In order to make this not only a bragpost can I suggest leave your fruit more whole and for longer so you can just strain it and not be dealing with purees that you feel you need to remove solids from (I probably woudn't and would just use the sludge as it's own thing, say in a bellini).

I did chocolate with some sort of foam inside sweet and got a weird sort of alcohol-damaged-chocolate emulsion/scum. I could use a coffee filter to get out, as you mention, like a shot worth, but I reckon I lost half my booze. It tastes ok, mainly sweet. Toasted marshmallows yeilded a syrupy liqueur that looks like nothing more than a jar of piss on my sideboard. Can't wait to try pineapple!
posted by Iteki at 2:28 PM on September 23, 2017 [3 favorites]

Best answer: Good-quality looseleaf Earl Grey tea. About 1/4 cup per 26 oz. of vodka for 12 hours, then strained out.

Makes a lovely mix with Italian lemon soda (San Pellegrino Limonata or something similar - anything citrusy, really).

I've done this a couple of times and it's been great.
posted by mandolin conspiracy at 2:38 PM on September 23, 2017 [11 favorites]

Best answer: I love, love, love instant infusions, because they're faster, more consistent, and cleaner-tasting than traditional infusion methods (also way less likely to end in sad bits of moldy fruit poking up over the level of the vodka). The basic technique is as follows: load the liquor and flavorings into a whipped cream charger, pressurize with N2O, swirl, release pressure, and then pour it out. It creates delicious, very clean/pure flavors in a matter of seconds. See the blog post I linked for lots of tips and flavor ideas, including cacao nibs, basil, bay leaves, ginger, star anise, carrot (!) and a combination of orange peel, Thai basil, and cilantro. I've had excellent luck with infusing cacao nibs, coffee, cucumbers, berries, fresh thyme, and lots of other things. Basically, if you can dream it, you can do it. It's so much fun and very satisfying!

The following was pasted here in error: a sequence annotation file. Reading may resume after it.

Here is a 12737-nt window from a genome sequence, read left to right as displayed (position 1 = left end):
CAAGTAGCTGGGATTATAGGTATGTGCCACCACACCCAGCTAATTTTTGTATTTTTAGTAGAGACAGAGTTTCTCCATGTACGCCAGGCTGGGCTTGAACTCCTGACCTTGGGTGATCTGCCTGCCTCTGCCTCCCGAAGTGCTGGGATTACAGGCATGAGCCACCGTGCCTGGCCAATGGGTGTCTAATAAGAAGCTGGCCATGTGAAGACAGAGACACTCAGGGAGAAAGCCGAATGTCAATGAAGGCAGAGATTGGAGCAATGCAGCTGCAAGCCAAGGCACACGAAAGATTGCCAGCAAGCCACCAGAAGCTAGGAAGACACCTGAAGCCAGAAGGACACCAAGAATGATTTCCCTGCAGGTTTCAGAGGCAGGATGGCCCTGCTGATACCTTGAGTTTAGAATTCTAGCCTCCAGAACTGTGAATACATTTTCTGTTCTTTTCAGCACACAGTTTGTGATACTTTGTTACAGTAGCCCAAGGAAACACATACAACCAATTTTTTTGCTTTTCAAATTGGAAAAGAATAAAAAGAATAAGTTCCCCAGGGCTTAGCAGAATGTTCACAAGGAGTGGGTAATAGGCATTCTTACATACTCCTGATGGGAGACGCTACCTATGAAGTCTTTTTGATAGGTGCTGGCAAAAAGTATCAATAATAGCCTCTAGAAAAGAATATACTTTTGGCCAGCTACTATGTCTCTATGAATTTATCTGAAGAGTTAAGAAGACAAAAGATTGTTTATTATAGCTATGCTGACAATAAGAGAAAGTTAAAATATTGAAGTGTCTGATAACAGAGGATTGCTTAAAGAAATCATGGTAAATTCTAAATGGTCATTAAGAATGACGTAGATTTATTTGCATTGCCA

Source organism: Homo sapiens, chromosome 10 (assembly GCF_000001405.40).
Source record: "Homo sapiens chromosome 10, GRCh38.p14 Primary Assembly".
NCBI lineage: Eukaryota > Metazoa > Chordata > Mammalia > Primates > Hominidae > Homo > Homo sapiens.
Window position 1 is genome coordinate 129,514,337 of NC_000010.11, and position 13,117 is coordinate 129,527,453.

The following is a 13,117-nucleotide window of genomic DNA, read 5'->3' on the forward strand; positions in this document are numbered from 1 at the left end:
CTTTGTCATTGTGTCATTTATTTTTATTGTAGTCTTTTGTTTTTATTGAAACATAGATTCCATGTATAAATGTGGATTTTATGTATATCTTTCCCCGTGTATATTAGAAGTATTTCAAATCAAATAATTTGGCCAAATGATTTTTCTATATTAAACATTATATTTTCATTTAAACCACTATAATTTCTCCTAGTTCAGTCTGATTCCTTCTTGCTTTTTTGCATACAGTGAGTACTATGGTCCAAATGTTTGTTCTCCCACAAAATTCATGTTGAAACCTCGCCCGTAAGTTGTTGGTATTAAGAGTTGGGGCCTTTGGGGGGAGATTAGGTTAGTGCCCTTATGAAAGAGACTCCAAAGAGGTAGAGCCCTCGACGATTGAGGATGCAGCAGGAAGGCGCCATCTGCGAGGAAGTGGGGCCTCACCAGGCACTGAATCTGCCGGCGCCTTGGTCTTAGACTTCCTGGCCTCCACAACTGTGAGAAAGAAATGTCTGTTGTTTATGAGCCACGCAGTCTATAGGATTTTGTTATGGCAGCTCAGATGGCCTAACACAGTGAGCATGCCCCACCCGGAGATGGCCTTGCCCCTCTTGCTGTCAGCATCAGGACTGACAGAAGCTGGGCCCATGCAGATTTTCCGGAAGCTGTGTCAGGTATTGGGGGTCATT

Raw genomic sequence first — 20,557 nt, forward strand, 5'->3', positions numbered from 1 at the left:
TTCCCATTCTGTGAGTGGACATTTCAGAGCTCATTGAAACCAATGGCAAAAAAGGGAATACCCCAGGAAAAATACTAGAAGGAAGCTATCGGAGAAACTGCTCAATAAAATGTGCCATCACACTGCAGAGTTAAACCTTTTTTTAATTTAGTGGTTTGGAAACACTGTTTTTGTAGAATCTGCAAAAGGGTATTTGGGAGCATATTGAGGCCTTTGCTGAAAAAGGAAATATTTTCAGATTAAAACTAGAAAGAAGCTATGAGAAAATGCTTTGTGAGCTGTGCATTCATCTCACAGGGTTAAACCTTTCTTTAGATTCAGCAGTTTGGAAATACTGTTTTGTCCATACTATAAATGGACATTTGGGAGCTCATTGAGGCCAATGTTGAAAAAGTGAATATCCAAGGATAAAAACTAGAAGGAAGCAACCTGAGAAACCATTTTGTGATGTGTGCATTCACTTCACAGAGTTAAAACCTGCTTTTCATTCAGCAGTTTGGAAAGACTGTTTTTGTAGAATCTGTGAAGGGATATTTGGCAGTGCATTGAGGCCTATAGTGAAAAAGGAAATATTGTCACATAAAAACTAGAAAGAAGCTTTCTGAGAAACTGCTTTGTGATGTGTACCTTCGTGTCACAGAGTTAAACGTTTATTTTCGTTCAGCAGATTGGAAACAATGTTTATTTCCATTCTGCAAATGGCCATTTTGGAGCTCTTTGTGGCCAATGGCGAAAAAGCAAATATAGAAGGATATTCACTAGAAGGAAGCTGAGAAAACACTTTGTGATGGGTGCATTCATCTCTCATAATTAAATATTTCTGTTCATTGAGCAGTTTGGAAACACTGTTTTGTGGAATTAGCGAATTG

posted by ourobouros at 2:59 PM on September 23, 2017 [8 favorites]

Best answer: Vanilla beans (cut and scored) make for some incredibly delicious vodka. I forget the proportions right now (one or two per liter, I think) and a couple of weeks is best. I bought my beans at Penzey's and I preferred the Mexican.

Sweet cherries also are wonderful in vodka. You do need to take the pits out, though, so it's a bit laborious. I think that was also a week or two. Mostly, I just tried it until I thought it was at the point it was good.